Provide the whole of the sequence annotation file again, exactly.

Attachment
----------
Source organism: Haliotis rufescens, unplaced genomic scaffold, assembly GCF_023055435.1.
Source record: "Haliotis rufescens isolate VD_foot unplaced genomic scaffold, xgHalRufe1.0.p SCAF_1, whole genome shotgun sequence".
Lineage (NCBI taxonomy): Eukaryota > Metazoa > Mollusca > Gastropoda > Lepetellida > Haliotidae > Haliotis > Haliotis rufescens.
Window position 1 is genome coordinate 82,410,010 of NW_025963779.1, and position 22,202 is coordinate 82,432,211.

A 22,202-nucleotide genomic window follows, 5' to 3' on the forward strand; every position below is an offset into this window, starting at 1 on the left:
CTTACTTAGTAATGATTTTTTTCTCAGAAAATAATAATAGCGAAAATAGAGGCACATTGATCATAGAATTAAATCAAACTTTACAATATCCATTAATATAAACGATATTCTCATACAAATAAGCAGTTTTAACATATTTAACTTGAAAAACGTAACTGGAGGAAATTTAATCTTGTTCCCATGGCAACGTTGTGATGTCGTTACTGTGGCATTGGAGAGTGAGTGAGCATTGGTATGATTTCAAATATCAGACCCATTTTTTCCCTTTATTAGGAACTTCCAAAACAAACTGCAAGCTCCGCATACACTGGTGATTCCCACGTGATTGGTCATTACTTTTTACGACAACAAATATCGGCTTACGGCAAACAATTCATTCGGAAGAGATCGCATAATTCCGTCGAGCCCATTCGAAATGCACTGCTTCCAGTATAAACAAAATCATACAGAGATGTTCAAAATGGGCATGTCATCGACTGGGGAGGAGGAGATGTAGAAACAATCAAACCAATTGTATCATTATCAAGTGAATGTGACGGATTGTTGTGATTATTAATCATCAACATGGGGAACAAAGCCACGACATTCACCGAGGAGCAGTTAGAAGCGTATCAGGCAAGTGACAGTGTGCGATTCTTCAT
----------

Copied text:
Source organism: Haliotis rufescens, unplaced genomic scaffold, assembly GCF_023055435.1.
Source record: "Haliotis rufescens isolate VD_foot unplaced genomic scaffold, xgHalRufe1.0.p SCAF_1, whole genome shotgun sequence".
Lineage (NCBI taxonomy): Eukaryota > Metazoa > Mollusca > Gastropoda > Lepetellida > Haliotidae > Haliotis > Haliotis rufescens.
Window position 1 is genome coordinate 82,410,010 of NW_025963779.1, and position 22,202 is coordinate 82,432,211.

A 22,202-nucleotide genomic window follows, 5' to 3' on the forward strand; every position below is an offset into this window, starting at 1 on the left:
CTTACTTAGTAATGATTTTTTTCTCAGAAAATAATAATAGCGAAAATAGAGGCACATTGATCATAGAATTAAATCAAACTTTACAATATCCATTAATATAAACGATATTCTCATACAAATAAGCAGTTTTAACATATTTAACTTGAAAAACGTAACTGGAGGAAATTTAATCTTGTTCCCATGGCAACGTTGTGATGTCGTTACTGTGGCATTGGAGAGTGAGTGAGCATTGGTATGATTTCAAATATCAGACCCATTTTTTCCCTTTATTAGGAACTTCCAAAACAAACTGCAAGCTCCGCATACACTGGTGATTCCCACGTGATTGGTCATTACTTTTTACGACAACAAATATCGGCTTACGGCAAACAATTCATTCGGAAGAGATCGCATAATTCCGTCGAGCCCATTCGAAATGCACTGCTTCCAGTATAAACAAAATCATACAGAGATGTTCAAAATGGGCATGTCATCGACTGGGGAGGAGGAGATGTAGAAACAATCAAACCAATTGTATCATTATCAAGTGAATGTGACGGATTGTTGTGATTATTAATCATCAACATGGGGAACAAAGCCACGACATTCACCGAGGAGCAGTTAGAAGCGTATCAGGCAAGTGACAGTGTGCGATTCTTCAT